Help! My Landlord is Crazy!

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A friend who shall remain unnamed considered begging for deployment orders to help get out of his lease. Convinced that his landlord was crazier than anything he’d face downrange, he planned to speak to his commander about finding a potential assignment for him, quickly! Fortunately for our friend, he lived in Florida, a state that permits servicemembers the option to break a lease if they receive on base housing under Florida Statute Section 83.682(1)(d). This isn’t great news for military landlords in Florida, but for our friend, it was the good news he needed to help him escape a tough landlord situation.

Not all states help military renters escape a bad rental situation with on base housing orders, though, so just how crazy does a landlord have to be before you go running to your CO for deployment orders to help you break your lease?

I’ve heard some bad stories over the past few years!

I won’t digress into the nitty gritty of the rare hellish landlord-tenant situation because I’m not here to scare you from renting. Instead, I’ll share some of the more likely scenarios that you may encounter from your landlord.

  1. Entering your property without notification. It is reasonable to expect inspections; however, all states require that landlords notify tenants prior to entry, though the amount of time differs per state, so check your lease and local codes.  

  2. Failure to follow up on maintenance requests. Make sure to understand the difference between a non-essential repair and an urgent maintenance request. Our two posts Are You a Military Slumlord? and Is Your Tenant Responsible for This Maintenance Issue? will help you better understand the difference.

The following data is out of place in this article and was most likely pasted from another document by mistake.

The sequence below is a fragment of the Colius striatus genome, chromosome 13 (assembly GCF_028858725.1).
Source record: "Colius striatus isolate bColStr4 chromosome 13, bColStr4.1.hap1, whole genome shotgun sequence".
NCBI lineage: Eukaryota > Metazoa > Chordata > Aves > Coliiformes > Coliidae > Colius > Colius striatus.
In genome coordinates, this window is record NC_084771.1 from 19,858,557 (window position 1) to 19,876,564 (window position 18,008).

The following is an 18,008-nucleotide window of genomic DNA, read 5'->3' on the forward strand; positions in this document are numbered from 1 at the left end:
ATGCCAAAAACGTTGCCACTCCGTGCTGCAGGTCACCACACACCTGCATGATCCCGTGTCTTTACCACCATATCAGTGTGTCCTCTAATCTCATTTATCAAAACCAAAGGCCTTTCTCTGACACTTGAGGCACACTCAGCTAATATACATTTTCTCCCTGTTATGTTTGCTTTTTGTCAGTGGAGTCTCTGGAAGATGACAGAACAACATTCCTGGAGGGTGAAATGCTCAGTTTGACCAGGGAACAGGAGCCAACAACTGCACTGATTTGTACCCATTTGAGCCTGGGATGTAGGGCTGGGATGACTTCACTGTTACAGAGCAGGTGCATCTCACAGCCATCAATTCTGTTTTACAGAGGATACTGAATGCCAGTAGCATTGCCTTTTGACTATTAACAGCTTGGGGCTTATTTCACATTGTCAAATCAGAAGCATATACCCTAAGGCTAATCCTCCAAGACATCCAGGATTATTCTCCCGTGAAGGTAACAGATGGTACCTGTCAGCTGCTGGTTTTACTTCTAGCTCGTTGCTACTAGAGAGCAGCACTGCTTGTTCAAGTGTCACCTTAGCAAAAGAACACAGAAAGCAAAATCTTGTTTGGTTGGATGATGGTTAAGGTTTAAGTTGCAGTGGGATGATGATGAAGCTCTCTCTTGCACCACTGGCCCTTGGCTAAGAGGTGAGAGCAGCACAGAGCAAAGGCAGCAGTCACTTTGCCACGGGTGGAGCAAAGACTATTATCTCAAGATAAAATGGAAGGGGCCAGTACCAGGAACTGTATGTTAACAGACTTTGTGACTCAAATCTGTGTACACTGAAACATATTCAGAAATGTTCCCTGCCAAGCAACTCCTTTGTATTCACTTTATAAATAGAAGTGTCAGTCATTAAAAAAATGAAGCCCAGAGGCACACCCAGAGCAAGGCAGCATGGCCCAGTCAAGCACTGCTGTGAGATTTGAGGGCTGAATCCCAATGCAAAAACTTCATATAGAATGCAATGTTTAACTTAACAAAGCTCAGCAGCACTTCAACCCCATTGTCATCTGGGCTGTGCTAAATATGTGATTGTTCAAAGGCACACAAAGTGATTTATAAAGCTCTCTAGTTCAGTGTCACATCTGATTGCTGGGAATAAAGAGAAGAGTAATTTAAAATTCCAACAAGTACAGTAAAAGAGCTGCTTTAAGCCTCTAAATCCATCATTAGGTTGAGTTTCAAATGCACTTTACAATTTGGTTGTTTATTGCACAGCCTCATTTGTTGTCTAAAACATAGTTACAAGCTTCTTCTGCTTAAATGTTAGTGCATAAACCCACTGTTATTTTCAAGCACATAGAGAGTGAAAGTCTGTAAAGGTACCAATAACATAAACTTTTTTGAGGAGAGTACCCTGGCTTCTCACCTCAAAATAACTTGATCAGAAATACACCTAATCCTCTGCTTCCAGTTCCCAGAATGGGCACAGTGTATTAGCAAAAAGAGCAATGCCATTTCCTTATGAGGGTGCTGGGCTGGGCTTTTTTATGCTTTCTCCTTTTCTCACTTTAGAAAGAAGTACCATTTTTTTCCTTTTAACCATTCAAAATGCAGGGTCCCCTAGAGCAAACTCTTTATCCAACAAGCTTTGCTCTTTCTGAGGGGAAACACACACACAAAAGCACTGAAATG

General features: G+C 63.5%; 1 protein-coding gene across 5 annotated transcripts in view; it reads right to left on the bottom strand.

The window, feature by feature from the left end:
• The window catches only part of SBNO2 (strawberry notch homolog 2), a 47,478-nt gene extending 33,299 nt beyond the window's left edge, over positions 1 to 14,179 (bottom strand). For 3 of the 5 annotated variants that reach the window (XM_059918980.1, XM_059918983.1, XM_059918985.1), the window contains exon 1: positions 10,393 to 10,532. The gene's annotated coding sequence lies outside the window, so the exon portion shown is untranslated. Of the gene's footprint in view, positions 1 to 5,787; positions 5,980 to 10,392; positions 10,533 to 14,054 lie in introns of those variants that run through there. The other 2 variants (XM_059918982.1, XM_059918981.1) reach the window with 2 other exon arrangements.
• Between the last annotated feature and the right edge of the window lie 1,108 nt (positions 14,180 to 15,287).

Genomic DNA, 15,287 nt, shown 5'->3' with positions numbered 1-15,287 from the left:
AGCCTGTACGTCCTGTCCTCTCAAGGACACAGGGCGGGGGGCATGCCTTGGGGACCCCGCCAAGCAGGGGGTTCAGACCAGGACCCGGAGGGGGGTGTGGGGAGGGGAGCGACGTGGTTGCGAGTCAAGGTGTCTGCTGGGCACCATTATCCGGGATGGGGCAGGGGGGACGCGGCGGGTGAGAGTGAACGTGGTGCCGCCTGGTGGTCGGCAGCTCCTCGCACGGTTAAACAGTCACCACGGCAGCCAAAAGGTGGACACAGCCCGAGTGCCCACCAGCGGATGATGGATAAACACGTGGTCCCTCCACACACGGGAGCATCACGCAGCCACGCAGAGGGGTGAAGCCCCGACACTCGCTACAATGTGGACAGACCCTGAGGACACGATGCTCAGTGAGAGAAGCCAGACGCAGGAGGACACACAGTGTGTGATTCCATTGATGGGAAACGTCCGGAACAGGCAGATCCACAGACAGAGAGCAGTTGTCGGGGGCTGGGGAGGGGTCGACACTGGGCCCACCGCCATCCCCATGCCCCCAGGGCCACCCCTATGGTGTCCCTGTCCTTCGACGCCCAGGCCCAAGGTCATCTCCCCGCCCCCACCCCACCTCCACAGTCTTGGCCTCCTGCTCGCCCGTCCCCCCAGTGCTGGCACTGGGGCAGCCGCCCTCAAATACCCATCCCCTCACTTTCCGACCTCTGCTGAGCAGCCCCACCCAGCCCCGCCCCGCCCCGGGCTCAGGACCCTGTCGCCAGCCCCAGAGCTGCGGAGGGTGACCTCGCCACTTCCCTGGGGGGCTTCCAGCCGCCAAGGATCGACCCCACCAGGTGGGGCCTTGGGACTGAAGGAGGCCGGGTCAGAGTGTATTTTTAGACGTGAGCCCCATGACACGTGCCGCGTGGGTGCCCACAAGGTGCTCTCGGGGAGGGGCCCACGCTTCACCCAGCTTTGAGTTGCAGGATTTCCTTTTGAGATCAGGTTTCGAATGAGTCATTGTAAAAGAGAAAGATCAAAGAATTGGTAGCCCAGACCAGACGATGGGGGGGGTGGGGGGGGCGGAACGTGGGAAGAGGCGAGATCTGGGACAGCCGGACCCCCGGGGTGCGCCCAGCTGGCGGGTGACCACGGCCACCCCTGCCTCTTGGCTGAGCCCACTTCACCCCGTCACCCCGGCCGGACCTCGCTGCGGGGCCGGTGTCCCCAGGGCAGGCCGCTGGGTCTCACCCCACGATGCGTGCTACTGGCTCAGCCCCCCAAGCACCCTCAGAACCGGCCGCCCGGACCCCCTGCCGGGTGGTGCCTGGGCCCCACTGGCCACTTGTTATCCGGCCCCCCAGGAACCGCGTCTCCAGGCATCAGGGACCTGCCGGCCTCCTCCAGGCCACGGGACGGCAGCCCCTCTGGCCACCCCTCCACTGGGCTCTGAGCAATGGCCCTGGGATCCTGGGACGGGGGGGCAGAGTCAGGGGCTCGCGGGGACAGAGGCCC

3. Failure to fulfill pest control obligations. A study by RocketLawyer showed that pest control issues were one of the top four causes of conflict between landlords and tenants. If you’ve complained about pest control, then make sure to keep a written record documenting your complaint just in case you need to refer to it at a later date.

For the most part, these situations occur because your landlord may be new to the military landlord scene; perhaps this is his only rental property, and he hasn’t made himself fully aware of the tenant-landlord laws of which he may not realize he’s in violation.

So, if you are currently renting or preparing to rent, then prepare yourself for the above situations. Most are easy to remedy; they’ll likely involve nothing more than a quick conversation with your landlord to help him realize his error. You could also point him in the direction of growing into your ideal military landlord by sharing with him how much you love our blog and resource articles and then sending him the link to start reading himself! You can then congratulate yourself on doing a good thing for not only yourself, but also the tenants who come after you.

If, however, you find that your landlord persists in violating tenant-landlord laws for your area, then seek assistance. You can start by going to your base JAG for advice, but for the most part, they will then refer you to local civil courts. Landlord-tenant laws are a civil matter and must be dealt with in civil courts.

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photo credit: Mikkel BigandtDollarPhotoClub